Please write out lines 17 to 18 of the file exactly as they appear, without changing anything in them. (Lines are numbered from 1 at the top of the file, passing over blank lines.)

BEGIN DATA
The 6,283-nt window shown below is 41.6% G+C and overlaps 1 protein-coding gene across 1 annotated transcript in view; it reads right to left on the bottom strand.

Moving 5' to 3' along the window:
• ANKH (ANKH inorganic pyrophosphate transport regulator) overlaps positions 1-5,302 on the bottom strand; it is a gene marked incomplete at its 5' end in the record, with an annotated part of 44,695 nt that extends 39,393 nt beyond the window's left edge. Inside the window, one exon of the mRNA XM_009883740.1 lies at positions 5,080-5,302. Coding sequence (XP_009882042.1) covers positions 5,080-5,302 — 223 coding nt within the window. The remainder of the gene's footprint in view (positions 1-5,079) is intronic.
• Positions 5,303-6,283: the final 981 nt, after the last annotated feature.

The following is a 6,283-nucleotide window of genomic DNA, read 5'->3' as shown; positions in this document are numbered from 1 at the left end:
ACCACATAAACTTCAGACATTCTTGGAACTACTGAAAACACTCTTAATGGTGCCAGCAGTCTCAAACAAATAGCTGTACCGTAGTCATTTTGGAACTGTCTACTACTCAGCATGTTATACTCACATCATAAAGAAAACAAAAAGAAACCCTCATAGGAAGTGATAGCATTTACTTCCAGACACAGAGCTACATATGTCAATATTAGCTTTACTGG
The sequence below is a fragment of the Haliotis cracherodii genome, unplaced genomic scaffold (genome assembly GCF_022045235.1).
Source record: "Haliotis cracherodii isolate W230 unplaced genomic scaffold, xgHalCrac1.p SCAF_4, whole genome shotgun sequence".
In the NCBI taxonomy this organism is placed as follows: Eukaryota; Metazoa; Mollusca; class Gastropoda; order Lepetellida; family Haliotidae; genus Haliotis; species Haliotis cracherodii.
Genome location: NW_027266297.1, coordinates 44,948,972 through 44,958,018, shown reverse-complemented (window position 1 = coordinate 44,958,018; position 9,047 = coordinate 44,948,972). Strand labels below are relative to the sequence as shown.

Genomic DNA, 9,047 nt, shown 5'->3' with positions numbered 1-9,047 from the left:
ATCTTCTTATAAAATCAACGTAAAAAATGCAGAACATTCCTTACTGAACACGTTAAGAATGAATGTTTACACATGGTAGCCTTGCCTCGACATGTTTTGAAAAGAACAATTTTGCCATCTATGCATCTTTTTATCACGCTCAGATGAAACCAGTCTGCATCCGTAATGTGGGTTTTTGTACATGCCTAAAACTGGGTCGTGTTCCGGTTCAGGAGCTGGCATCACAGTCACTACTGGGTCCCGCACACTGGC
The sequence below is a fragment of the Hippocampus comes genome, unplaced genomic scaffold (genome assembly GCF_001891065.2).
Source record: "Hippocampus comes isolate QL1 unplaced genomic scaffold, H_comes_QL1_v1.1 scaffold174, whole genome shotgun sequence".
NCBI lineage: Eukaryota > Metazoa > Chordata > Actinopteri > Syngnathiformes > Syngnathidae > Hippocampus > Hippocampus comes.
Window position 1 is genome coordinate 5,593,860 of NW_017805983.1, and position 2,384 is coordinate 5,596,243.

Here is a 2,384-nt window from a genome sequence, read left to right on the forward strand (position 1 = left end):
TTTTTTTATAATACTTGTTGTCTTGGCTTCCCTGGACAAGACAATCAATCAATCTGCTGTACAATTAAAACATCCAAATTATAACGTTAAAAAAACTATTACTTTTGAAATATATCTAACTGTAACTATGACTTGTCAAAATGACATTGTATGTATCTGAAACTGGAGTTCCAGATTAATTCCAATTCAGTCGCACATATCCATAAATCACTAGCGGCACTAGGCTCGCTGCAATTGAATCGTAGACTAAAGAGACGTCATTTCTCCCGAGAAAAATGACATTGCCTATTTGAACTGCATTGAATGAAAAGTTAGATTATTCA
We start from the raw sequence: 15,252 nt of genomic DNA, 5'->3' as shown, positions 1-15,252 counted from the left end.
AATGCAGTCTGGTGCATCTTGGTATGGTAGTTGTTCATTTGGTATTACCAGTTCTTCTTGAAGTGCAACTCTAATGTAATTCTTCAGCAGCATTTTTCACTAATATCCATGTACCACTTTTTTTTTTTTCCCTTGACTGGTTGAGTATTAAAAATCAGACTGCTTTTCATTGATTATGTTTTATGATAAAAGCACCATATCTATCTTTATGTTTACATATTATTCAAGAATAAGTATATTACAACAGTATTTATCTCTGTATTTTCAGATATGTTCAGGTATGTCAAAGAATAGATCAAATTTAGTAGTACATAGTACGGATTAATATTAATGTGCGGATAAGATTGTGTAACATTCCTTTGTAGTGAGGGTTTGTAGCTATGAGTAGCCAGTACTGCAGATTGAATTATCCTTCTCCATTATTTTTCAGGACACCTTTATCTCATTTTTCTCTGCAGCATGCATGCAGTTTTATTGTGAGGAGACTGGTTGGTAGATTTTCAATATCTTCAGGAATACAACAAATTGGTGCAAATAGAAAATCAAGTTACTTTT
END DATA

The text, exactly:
Here is a 2,384-nt window from a genome sequence, read left to right on the forward strand (position 1 = left end):
TTTTTTTATAATACTTGTTGTCTTGGCTTCCCTGGACAAGACAATCAATCAATCTGCTGTACAATTAAAACATCCAAATTATAACGTTAAAAAAACTATTACTTTTGAAATATATCTAACTGTAACTATGACTTGTCAAAATGACATTGTATGTATCTGAAACTGGAGTTCCAGATTAATTCCAATTCAGTCGCACATATCCATAAATCACTAGCGGCACTAGGCTCGCTGCAATTGAATCGTAGACTAAAGAGACGTCATTTCTCCCGAGAAAAATGACATTGCCTATTTGAACTGCATTGAATGAAAAGTTAGATTATTCA